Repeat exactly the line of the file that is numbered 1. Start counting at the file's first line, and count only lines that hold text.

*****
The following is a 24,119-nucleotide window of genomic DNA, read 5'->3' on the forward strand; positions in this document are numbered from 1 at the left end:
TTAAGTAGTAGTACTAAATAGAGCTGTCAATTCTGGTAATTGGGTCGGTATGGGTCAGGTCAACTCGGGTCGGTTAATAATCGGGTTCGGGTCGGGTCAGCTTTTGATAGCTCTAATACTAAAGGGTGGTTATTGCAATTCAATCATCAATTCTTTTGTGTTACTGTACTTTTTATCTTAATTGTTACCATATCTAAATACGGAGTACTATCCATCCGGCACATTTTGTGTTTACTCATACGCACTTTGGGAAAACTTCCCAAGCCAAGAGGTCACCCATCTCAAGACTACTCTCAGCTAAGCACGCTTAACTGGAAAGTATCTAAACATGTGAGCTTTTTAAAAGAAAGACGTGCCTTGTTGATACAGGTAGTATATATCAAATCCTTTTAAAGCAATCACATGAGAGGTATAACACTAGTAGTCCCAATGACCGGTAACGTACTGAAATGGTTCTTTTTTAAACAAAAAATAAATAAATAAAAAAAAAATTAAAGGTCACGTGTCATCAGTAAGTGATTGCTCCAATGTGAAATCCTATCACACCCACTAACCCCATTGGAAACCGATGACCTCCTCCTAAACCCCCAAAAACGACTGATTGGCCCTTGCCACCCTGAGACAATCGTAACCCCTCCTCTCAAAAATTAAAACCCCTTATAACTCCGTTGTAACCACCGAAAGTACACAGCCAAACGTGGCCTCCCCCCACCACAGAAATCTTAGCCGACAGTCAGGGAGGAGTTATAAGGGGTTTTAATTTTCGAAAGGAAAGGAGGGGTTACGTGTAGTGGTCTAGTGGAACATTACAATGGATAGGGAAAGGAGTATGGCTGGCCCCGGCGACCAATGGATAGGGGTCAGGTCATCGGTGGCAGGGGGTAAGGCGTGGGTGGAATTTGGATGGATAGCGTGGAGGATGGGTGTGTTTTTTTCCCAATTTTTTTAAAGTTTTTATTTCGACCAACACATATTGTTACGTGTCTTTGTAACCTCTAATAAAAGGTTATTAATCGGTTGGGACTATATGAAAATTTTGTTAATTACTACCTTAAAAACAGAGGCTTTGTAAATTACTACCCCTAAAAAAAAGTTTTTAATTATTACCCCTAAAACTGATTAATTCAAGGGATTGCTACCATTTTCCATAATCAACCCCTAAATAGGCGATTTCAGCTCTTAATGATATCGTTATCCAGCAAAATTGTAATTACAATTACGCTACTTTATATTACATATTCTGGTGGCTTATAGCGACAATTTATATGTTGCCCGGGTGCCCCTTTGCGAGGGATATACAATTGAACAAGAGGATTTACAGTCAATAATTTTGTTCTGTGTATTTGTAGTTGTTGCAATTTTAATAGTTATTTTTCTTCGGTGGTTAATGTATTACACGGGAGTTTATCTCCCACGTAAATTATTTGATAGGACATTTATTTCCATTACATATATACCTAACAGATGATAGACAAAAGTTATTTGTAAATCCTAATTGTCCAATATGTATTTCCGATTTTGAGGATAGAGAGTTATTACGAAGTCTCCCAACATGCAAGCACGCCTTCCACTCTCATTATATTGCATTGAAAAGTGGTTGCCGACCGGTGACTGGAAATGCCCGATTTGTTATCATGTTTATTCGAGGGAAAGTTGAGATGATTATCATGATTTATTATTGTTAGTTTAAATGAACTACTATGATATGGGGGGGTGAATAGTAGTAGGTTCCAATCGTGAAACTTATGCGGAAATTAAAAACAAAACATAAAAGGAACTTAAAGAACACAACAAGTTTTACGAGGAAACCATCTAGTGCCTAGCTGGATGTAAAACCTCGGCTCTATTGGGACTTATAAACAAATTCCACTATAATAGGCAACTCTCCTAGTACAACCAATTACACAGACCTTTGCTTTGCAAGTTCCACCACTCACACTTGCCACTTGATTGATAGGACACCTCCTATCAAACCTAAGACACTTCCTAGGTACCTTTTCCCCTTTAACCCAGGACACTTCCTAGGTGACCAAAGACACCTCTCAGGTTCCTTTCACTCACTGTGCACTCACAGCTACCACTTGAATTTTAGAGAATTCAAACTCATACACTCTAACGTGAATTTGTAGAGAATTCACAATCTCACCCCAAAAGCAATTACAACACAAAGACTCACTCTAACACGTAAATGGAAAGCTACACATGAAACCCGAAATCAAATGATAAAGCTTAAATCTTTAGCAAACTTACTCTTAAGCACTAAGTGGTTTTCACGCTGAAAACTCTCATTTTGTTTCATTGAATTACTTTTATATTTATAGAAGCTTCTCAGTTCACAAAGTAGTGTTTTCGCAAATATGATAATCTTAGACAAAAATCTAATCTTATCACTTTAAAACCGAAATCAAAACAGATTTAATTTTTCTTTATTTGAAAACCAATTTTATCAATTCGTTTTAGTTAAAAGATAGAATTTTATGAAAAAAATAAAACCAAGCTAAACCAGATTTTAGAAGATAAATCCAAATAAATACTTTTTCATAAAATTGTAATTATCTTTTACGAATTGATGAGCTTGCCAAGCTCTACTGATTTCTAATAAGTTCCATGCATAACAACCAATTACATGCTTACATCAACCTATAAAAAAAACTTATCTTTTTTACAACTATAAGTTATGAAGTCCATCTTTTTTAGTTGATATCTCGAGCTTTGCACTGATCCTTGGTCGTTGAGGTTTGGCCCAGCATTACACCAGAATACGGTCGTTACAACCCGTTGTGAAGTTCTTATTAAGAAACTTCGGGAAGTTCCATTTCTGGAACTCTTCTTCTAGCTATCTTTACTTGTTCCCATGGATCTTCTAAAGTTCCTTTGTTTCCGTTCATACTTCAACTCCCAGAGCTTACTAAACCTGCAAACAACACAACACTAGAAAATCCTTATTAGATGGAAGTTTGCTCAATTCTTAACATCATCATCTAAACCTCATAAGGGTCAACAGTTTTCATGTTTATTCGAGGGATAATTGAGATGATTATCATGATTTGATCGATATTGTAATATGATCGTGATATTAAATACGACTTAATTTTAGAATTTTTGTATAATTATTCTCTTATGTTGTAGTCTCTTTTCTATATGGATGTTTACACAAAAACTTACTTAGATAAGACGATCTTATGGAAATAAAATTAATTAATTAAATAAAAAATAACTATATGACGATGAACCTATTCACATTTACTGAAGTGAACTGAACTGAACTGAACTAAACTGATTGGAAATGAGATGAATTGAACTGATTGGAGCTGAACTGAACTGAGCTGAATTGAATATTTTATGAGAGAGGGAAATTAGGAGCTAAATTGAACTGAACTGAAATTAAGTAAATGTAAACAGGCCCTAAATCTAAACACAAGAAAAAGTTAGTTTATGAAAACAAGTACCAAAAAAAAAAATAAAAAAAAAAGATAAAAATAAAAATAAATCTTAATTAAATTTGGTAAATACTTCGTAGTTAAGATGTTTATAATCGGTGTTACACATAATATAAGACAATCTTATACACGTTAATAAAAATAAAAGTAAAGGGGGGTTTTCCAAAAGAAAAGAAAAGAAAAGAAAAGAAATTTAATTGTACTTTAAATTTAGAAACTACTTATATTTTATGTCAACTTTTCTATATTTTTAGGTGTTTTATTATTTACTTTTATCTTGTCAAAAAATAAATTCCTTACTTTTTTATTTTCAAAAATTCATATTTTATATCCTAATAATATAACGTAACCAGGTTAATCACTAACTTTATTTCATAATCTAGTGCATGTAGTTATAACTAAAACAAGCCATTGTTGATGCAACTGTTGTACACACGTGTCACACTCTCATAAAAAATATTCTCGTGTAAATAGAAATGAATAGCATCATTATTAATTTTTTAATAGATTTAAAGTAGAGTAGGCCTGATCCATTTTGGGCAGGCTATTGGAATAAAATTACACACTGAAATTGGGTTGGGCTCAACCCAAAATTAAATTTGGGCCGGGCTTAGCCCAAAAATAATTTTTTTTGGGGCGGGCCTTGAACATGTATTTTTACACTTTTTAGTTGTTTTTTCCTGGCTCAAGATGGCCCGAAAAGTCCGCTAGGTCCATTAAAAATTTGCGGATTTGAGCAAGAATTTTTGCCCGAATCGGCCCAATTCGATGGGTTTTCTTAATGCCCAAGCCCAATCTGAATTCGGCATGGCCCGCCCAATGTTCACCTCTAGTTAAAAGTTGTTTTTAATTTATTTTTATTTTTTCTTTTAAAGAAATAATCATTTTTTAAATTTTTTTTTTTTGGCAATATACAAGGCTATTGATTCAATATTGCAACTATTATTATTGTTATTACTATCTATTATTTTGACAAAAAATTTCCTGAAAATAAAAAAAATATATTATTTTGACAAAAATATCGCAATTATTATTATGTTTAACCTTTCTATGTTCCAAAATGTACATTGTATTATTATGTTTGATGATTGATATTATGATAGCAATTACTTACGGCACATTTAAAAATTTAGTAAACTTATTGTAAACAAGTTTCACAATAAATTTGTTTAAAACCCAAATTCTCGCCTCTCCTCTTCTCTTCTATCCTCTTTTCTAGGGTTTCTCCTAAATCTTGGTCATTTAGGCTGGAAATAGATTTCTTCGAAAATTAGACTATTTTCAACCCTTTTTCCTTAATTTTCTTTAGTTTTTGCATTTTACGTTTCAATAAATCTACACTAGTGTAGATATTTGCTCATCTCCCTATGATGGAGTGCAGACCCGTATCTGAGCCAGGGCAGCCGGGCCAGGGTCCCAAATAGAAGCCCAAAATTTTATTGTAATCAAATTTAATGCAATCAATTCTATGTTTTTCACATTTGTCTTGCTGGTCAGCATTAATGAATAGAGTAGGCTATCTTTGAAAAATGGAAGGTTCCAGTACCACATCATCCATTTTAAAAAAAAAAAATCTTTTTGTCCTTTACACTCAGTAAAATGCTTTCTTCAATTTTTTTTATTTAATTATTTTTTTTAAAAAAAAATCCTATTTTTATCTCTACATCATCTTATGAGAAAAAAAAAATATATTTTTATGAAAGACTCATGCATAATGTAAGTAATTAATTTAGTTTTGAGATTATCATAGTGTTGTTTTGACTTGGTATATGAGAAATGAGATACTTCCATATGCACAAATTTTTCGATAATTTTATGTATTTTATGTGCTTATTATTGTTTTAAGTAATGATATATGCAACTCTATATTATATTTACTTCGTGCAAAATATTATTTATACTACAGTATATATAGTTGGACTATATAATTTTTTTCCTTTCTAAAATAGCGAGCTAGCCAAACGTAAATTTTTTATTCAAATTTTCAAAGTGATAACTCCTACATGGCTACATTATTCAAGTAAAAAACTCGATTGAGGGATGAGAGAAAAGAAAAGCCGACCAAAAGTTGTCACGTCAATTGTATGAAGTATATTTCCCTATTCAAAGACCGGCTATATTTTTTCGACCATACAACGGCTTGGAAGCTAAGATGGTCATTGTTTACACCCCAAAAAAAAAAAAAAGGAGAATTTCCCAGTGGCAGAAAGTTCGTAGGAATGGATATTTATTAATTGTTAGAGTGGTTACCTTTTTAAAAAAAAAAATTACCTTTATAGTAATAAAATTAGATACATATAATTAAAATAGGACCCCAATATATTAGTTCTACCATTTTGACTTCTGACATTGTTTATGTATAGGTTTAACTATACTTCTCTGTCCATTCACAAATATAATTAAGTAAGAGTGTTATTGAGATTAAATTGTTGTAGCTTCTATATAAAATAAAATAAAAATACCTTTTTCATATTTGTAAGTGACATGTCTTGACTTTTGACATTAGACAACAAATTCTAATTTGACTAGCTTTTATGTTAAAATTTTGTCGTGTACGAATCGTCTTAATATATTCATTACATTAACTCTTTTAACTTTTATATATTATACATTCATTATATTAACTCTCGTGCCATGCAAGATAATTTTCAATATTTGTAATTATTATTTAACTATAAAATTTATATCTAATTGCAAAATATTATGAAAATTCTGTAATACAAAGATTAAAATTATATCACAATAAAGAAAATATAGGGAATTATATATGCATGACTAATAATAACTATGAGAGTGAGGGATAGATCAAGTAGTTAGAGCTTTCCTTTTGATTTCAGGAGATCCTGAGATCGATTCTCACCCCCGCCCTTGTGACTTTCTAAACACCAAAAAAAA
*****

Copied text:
The following is a 24,119-nucleotide window of genomic DNA, read 5'->3' on the forward strand; positions in this document are numbered from 1 at the left end: